From Jack Quach
As you walk down Sunset Boulevard, you can spot tents starting on 37th Avenue every Sunday morning. In front of St. Ignatius High School and the east end of AP Giannini, the vendor stalls selling baked goods and organic fruit to clothing are coming to life.
In the rolling fog of one morning in San Francisco, steady streams of adults and children follow the sidewalk until they step into a three-block-wide shop window filled with music, food, and art. The Outer Sunset Farmers Market and Mercantile attract shoppers of all ages, backgrounds, and tastes, and each Sunday sets the stage for neighbors and community members to safely explore their neighborhood.
The market that emerges at the start of a pandemic summer is already having an impact on the outer sunset community.
Locals browse the streets of the Outer Sunset Farmer’s Market next to St. Ignatius College Prepartory High School. (Courtesy Jack Quach)
“I think this is one of the best things that happened to the outside sunset,” said Herb Mintz, a patron who discovered the market shortly after it opened. A former radio host and journalist for the California School Employees Association, Mintz began exploring the market with his wife, Jamilah Din and friends. He found it the right place to “come together and … support the small businesses we rely on”.
Rita Goldberger, Mintz’s friend and regular buyer, brought Mintz and Din onto the market. In the rows of pop-up tents, she finds “a real sense of community … where people from all over the country and around the world are”. She added, “I feel like there is a sense of oneness.” Her wife, Nancy Lewis, noted that her favorite part of the market was Rodriguez strawberries, handpicked and grown on site.
“They are wonderful farmers in South Bay. I think this is an amazing group of artists and farmers, ”she said.
The five-piece San Franpsycho band ensures acoustic harmony for the enjoyment of market visitors. (Courtesy Jack Quach)
The street market that thrives in the Outer Sunset district offers a piece of life: guitars and hand drums by the five-piece SanFranpsycho band create an active, yet relaxed atmosphere. Beyond the first glance, the stories of the people who run the stands reveal true diversity beyond the first glance.
Quanisha Johnson, owner of Yes’Pudding bakery, relies on the market to connect with her community. She wakes up at 5:45 a.m. on Sundays to bake pudding for her stand. The time she spends at her booth also helps her cook meals seven days a week for senior centers in and near San Francisco. The ability to speak to people in her community “was a lifesaver,” said Johnson.
Yes, Quanisha Johnson, owner of the pudding bakery, and her booth assistant say their mornings start at 5:45 am so they get to the weekend market on time. (CourJack Quach)
She shared the loss of personal connection with her elderly mother during the pandemic and smiled knowing that it could have a direct impact on the lives of seniors as more people learned about the market.
At Bear Flag Bakery, Greg Harmon shows off his handcrafted classic San Francisco sourdough breads, many with designs and symbols on them, from sunsets to sand dollars. Looking at customers, he says the market is “just very San Francisco, with Asians, European Americans, and everyone else. It is really a nice cross section of San Francisco. “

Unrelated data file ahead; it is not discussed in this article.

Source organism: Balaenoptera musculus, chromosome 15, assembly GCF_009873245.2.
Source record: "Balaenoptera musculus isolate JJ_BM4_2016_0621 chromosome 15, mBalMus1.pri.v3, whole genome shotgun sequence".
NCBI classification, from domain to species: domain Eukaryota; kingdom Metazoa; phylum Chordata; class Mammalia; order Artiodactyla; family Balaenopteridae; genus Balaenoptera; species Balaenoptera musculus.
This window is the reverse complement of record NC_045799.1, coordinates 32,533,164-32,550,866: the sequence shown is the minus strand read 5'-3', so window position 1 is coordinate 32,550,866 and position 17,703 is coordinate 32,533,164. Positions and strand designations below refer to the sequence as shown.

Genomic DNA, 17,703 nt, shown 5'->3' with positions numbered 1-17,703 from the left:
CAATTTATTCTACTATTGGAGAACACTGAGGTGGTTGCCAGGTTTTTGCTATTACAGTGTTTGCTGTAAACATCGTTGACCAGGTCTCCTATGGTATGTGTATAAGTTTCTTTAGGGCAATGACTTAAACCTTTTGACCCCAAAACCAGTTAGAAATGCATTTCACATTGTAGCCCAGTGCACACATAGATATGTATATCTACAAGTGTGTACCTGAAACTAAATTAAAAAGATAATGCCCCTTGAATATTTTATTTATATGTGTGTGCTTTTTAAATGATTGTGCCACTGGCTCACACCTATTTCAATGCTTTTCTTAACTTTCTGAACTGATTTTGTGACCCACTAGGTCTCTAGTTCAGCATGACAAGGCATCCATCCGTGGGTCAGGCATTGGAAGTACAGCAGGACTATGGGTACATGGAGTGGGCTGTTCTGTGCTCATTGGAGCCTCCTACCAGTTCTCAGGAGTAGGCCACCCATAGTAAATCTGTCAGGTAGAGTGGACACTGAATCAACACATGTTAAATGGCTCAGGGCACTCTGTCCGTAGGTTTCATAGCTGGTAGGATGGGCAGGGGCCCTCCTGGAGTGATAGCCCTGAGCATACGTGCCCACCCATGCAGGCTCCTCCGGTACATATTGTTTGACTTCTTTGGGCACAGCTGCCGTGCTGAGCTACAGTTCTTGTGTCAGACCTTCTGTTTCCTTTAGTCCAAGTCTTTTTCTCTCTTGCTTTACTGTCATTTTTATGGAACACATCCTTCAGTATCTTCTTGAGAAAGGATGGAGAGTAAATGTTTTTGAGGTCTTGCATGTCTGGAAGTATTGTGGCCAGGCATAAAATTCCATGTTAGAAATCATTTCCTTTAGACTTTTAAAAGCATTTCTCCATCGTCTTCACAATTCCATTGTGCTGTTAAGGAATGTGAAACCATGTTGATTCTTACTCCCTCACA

Greg Harmon brings his Irish heritage to his elaborately valued sourdough bread from San Francisco at Bear Flag Bakery. (Courtesy Jack Quach)
The hummus guy, who sold local hummus and baklava, expanded his business as soon as he hit 37th Avenue, even over COVID-19.
Meanwhile, the owners of Baby & Boy bring their Filipino heritage to their sweet treats. The owner Bettina Yap said that she loves to “inject [her] her own creativity and… homemade recipes ”in the food she prepares for the market.
Carts of fresh falafel and roast chicken are instantly drawn to the noses of children and parents who stop by the steps of St. Ignatius and have lunch or take home their next dinner.
When the pandemic started, many had few options to see friends and other community members in a safe environment. Working with COVID-19 guidelines, the street market has revitalized the community, and today masked shoppers are browsing nearly 70 unique small businesses every week.
The Outer Sunset Market is initially just over one block and is set to continue in the neighborhood. Angie Pettit-Taylor, who runs the Sunset Mercantile, takes a community-centric approach to the outdoor hangout.
“We started with just a small handful of farmers and a few makers and traders,” she said. “And then … as more community members came out, it just grew organically.”
Realizing the need to expand, Pettit-Taylor and her organizational team led to the Sunset Wellness Mercantile, a program where small businesses, schools, and community groups use a block on 37th Avenue for outdoor activities like dance and martial arts classes, an outdoor senior center, all week.
“The need for communal space in urban environments is always needed. We’re trying not just to create a place for commerce, but also a place for community, ”shared Pettit-Taylor.
Like many others, Mintz values the opportunity to shop for organic strawberries and fruit with family and friends. And Lewis has his eyes open for the freshly grown mushrooms for the next Sunday.
Jack Quach is a student at St. Ignatius College Preparatory and an editor for the school newspaper Inside SI. This piece was originally published in Inside SI.
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